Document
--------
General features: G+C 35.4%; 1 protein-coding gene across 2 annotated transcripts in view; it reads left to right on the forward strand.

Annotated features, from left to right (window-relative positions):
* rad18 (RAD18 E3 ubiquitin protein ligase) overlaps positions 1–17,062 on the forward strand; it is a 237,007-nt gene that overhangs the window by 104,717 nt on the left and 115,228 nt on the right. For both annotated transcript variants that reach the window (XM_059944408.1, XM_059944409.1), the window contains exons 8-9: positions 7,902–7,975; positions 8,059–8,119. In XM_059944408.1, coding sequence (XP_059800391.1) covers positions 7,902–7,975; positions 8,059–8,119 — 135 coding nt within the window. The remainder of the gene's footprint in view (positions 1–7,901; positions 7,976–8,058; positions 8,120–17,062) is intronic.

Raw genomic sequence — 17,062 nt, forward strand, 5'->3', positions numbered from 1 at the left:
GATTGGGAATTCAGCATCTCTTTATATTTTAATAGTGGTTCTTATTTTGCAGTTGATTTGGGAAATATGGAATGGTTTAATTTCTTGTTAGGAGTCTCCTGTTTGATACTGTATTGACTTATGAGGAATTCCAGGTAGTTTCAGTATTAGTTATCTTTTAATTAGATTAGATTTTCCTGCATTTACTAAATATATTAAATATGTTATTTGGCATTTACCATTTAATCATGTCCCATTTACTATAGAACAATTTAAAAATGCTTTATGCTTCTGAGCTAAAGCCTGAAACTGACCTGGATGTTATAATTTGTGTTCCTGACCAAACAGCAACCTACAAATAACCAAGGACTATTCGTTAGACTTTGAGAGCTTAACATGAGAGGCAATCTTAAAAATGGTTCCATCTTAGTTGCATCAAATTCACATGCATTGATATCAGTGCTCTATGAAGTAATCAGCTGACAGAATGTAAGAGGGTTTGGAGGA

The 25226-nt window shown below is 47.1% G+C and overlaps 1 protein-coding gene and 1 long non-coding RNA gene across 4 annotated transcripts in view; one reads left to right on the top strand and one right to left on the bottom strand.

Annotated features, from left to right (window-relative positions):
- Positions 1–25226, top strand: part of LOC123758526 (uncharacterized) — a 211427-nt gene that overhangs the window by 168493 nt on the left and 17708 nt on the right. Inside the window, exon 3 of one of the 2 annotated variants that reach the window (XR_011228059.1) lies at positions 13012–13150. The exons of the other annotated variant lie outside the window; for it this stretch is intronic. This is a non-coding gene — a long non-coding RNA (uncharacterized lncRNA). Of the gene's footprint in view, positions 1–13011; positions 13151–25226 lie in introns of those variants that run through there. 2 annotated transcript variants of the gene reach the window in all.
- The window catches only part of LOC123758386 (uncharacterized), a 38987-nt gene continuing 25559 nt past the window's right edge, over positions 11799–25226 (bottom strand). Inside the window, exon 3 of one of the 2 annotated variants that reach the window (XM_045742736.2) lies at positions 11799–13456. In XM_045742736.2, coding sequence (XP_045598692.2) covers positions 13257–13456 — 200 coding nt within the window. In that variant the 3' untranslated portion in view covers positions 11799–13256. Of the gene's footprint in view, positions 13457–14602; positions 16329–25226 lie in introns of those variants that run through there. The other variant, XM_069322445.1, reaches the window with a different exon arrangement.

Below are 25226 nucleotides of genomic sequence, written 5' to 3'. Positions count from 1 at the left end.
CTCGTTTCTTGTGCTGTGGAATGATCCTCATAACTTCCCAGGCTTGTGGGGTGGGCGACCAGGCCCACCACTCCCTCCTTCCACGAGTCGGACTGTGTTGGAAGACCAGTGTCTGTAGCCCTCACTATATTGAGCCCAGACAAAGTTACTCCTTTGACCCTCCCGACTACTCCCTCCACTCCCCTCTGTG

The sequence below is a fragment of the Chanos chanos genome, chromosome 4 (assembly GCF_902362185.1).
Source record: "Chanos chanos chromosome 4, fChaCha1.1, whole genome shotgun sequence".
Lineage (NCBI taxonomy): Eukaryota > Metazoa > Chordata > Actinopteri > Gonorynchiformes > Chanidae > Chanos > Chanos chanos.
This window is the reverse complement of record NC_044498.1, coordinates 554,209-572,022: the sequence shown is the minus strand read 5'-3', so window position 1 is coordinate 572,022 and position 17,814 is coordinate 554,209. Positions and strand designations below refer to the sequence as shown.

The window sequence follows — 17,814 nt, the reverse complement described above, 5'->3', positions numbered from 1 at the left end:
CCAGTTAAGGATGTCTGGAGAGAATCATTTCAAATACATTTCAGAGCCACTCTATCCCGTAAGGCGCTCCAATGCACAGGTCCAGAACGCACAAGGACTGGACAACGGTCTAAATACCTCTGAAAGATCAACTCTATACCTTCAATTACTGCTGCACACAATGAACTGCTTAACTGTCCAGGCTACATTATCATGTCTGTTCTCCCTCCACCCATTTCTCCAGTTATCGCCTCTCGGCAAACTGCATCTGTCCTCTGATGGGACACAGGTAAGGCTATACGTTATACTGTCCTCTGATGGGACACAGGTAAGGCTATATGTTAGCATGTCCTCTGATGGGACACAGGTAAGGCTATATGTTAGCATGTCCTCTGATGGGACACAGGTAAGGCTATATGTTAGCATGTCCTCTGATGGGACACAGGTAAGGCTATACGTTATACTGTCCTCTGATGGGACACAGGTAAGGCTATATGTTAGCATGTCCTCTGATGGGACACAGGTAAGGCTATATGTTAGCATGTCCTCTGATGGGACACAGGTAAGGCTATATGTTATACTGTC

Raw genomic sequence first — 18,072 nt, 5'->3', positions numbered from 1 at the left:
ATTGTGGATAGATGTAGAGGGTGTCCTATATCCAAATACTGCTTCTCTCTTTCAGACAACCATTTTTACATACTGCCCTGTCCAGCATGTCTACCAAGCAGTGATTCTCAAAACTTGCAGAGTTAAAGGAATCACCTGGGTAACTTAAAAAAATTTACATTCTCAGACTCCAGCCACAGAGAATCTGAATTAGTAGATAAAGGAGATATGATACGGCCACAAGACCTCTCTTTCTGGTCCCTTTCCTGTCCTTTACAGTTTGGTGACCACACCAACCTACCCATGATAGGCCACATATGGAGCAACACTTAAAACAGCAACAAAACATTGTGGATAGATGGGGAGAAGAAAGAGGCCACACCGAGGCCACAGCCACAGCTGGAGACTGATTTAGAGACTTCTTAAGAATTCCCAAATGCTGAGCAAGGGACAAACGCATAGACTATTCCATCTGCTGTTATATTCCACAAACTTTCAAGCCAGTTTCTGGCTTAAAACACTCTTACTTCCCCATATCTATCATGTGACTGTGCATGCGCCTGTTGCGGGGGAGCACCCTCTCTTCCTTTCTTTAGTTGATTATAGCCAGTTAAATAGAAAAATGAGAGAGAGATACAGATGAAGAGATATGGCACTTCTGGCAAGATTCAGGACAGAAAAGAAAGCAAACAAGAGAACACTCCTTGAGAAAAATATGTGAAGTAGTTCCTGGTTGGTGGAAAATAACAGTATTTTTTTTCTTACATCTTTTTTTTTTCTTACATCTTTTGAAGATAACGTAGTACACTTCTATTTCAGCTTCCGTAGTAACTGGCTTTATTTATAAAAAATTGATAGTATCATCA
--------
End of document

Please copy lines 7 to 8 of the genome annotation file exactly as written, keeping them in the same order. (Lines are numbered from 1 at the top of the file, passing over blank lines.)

Annotated features, from left to right (window-relative positions):
- Positions 1–25226, top strand: part of LOC123758526 (uncharacterized) — a 211427-nt gene that overhangs the window by 168493 nt on the left and 17708 nt on the right. Inside the window, exon 3 of one of the 2 annotated variants that reach the window (XR_011228059.1) lies at positions 13012–13150. The exons of the other annotated variant lie outside the window; for it this stretch is intronic. This is a non-coding gene — a long non-coding RNA (uncharacterized lncRNA). Of the gene's footprint in view, positions 1–13011; positions 13151–25226 lie in introns of those variants that run through there. 2 annotated transcript variants of the gene reach the window in all.